Homeschooling and Math…

I received this comment and question:

I would love to tell you that your class knocked it out of the park.  My son was engaged and excited each Monday night for his Latin class.  He loved when you called out his name and answered his questions.  Please consider doing this type of class again.  It’s our 2nd year homeschooling and your Visual Latin classes have been the bright star in our lesson plan.  My son is in 7th grade and we’re being encouraged to reenroll him back into an expensive gifted school, any words of wisdom you can give us would be appreciated.  Dad doesn’t want him to lose ground in math, but I feel we’ve gained so much more.  I will ask my son to email you as well, but Merry Christmas to you and your family for all the good you done!

Here is my reply:

I am so glad you enjoyed the Harry Potter class.  That one was fun to research and teach.  I really enjoyed it on my end as well.

I am also happy that you are enjoying Visual Latin.  

I am not happy that you asked for homeschooling advice.  🙂

Just kidding.  Kind of.  It really is a tough question. 

My wife and I homeschool our children for one major reason.  For so many years, I was a teacher.  As a result, we could not afford to place our children in private schools.  I refuse to place them in public schools for many reasons.  

I agree with your husband.  Math does seem to be the first animal sacrificed on the homeschool altar.  I am lousy at math.  My kids are lousy at math.  And, I have met many homeschool kids who are lousy at math.  It probably does not have to be this way, but it seems common.  

On the other hand, I agree with you.  You do gain so much more in homeschooling.  Personally, I would never give up the freedom of homeschooling.  My son is interested in filmmaking.  On several occasions, he has been able to work with local filmmakers simply because he is homeschooled.  He has been able to drop everything and go work on movie sets only because he is not trapped by the classroom.  My girls have been able to develop several skills they would have missed had they been stuck in a classroom.  And, because they are not stuck in a classroom, I will be moving my family overseas for three months in order to study Greek intensively.  None of this would be possible with classroom schedules in the way.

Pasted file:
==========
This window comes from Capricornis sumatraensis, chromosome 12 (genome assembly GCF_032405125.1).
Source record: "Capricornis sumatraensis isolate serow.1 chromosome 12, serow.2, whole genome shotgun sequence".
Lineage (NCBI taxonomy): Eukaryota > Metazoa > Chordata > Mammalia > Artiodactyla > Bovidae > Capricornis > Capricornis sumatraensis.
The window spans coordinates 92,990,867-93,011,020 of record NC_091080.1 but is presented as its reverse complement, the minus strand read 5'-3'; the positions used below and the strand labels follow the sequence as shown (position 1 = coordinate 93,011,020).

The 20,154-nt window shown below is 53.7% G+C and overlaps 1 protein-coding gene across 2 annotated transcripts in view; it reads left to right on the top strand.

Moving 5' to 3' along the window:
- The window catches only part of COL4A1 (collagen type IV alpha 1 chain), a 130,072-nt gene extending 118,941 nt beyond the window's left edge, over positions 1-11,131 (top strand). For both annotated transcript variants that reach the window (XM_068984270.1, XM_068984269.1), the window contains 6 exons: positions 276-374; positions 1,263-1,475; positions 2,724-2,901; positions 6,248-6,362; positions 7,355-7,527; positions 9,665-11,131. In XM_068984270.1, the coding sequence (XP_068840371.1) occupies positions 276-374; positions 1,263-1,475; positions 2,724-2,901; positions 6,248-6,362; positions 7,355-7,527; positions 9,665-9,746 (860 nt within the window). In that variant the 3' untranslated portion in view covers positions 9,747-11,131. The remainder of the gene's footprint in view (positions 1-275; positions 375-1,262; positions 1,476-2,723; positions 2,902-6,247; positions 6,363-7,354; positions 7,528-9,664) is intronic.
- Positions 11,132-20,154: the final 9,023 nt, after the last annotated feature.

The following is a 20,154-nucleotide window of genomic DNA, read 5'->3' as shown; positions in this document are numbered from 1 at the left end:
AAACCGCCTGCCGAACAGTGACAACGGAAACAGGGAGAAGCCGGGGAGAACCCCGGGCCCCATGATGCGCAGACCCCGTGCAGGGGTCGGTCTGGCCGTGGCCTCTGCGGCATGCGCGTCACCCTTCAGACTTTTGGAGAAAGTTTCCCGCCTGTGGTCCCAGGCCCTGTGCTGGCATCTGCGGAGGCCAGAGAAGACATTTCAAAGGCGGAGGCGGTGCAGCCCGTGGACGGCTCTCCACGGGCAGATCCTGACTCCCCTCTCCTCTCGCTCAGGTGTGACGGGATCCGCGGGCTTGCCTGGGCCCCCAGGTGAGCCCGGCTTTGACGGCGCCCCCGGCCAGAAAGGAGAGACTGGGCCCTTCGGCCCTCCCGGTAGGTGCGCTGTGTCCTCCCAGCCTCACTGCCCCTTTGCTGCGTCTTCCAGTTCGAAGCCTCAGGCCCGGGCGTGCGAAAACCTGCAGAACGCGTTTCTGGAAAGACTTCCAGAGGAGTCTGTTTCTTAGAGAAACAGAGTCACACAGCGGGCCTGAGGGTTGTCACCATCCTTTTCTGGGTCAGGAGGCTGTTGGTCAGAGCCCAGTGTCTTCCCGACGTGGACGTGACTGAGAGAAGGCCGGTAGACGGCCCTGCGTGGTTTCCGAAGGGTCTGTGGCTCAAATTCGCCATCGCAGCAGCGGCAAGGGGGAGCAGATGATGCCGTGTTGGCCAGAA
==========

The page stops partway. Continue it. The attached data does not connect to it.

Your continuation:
Then, of course, for better or worse, we do get to spend an inordinate amount of time with our children.   I would not want to loose that.  

One more thing about the classroom….  I have been in the classroom for almost 20 years.  I am not fully convinced that much education takes place in there.  Lots of management, lots of arguing, lots of bathroom breaks, but, not a lot of education.  That’s my opinion, of course.  

I worry, too, that my children are getting a lousy math education.  But, then again, the famous real estate investor, John Schaub, has become very successful with, as he says, “an eighth-grade math education and good people skills”.  Meanwhile, thousands of students who are “good at math” are going into a lifetime of debt for a college education.  Mathematically, that makes no sense at all to me.  My wife and I spend more time talking to our kids about financial math (math they will use daily for the rest of  their lives) than algebraic math.  They can always pick algebra up later if they need it.  I doubt they ever will.

I apologize for rambling.  I hope this helps.

Have a happy Tuesday!